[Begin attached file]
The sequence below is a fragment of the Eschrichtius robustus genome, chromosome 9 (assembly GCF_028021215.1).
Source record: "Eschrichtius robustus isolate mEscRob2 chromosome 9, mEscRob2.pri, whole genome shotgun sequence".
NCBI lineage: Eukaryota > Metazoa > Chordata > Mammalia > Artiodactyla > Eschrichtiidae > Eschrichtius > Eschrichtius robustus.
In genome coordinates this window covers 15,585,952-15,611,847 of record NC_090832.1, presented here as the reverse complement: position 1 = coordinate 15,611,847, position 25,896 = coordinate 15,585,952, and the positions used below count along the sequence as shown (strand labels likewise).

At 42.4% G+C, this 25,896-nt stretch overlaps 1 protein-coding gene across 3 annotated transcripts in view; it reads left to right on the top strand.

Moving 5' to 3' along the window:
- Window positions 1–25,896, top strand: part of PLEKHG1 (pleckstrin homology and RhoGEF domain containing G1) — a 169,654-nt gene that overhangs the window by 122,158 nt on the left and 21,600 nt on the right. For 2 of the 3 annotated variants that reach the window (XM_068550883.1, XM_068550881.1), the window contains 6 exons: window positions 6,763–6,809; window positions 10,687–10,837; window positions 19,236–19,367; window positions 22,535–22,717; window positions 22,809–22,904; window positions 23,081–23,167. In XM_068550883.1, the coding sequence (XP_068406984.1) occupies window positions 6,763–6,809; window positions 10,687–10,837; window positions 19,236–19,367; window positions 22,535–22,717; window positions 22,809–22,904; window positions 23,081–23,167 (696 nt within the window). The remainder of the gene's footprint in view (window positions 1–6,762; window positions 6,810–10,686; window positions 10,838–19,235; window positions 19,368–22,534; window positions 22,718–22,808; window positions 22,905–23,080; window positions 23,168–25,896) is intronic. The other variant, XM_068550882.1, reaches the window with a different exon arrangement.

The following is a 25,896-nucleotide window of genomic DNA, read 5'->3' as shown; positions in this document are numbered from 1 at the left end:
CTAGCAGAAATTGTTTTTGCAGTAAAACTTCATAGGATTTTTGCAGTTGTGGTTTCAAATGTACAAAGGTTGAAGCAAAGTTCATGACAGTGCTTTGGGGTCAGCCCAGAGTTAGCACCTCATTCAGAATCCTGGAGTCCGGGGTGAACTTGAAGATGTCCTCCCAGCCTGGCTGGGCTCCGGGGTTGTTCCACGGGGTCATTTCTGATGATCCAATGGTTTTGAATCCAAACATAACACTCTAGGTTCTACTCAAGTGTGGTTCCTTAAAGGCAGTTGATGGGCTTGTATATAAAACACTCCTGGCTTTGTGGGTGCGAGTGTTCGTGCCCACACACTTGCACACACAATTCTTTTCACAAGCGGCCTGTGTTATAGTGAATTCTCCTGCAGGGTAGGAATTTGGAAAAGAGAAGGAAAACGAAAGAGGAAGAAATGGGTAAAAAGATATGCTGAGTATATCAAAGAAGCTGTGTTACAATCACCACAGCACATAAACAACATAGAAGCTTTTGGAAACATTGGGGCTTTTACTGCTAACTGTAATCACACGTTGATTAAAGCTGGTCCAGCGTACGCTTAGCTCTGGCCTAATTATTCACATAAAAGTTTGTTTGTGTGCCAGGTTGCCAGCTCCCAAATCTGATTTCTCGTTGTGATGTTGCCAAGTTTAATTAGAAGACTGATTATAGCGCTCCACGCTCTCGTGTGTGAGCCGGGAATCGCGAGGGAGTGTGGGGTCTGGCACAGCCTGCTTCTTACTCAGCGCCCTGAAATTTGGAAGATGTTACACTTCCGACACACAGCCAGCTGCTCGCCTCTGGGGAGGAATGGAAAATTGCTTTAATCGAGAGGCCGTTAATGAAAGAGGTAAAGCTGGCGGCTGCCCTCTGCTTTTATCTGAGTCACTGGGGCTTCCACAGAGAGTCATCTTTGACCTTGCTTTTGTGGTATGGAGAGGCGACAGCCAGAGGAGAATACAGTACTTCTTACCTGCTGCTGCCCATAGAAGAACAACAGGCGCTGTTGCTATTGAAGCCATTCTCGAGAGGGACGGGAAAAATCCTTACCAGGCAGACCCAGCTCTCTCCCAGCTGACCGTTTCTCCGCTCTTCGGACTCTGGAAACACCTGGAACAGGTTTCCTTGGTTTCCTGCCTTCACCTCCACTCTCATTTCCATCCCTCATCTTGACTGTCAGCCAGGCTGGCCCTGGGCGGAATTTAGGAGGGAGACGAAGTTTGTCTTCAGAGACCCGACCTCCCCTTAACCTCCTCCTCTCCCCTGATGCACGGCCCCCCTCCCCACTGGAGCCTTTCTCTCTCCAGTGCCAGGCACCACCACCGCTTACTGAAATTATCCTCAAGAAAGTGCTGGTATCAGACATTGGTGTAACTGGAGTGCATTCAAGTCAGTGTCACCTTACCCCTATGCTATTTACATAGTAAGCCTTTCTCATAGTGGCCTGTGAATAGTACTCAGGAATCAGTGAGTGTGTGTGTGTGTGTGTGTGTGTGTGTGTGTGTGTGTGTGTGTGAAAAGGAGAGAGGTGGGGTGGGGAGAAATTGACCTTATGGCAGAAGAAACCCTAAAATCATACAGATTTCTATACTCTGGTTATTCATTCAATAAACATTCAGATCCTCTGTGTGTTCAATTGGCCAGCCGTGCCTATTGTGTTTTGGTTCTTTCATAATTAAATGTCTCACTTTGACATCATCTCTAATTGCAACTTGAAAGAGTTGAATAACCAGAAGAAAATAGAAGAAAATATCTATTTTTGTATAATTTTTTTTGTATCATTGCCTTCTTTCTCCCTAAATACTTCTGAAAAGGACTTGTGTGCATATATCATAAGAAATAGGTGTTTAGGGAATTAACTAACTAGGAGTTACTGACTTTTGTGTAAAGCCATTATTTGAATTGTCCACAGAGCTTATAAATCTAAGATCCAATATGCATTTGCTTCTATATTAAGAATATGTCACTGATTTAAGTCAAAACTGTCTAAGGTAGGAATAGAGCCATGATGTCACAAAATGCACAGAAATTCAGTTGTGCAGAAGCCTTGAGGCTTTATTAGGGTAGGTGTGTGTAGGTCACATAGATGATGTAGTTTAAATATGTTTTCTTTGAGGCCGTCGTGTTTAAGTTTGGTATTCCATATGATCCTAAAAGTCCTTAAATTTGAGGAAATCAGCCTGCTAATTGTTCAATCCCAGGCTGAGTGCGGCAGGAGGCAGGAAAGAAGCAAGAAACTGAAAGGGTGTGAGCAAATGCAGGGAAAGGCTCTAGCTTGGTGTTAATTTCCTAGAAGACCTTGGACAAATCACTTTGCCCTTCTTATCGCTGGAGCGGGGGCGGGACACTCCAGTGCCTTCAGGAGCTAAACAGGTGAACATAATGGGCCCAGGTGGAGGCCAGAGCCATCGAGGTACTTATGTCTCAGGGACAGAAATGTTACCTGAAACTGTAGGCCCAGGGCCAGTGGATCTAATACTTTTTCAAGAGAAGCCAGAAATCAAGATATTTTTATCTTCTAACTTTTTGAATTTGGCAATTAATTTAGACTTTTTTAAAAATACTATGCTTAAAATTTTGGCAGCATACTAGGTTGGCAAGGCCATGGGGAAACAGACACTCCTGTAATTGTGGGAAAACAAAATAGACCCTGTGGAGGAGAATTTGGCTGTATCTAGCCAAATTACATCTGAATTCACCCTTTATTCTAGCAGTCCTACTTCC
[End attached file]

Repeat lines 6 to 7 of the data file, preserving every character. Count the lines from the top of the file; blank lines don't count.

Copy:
Moving 5' to 3' along the window:
- Window positions 1–25,896, top strand: part of PLEKHG1 (pleckstrin homology and RhoGEF domain containing G1) — a 169,654-nt gene that overhangs the window by 122,158 nt on the left and 21,600 nt on the right. For 2 of the 3 annotated variants that reach the window (XM_068550883.1, XM_068550881.1), the window contains 6 exons: window positions 6,763–6,809; window positions 10,687–10,837; window positions 19,236–19,367; window positions 22,535–22,717; window positions 22,809–22,904; window positions 23,081–23,167. In XM_068550883.1, the coding sequence (XP_068406984.1) occupies window positions 6,763–6,809; window positions 10,687–10,837; window positions 19,236–19,367; window positions 22,535–22,717; window positions 22,809–22,904; window positions 23,081–23,167 (696 nt within the window). The remainder of the gene's footprint in view (window positions 1–6,762; window positions 6,810–10,686; window positions 10,838–19,235; window positions 19,368–22,534; window positions 22,718–22,808; window positions 22,905–23,080; window positions 23,168–25,896) is intronic. The other variant, XM_068550882.1, reaches the window with a different exon arrangement.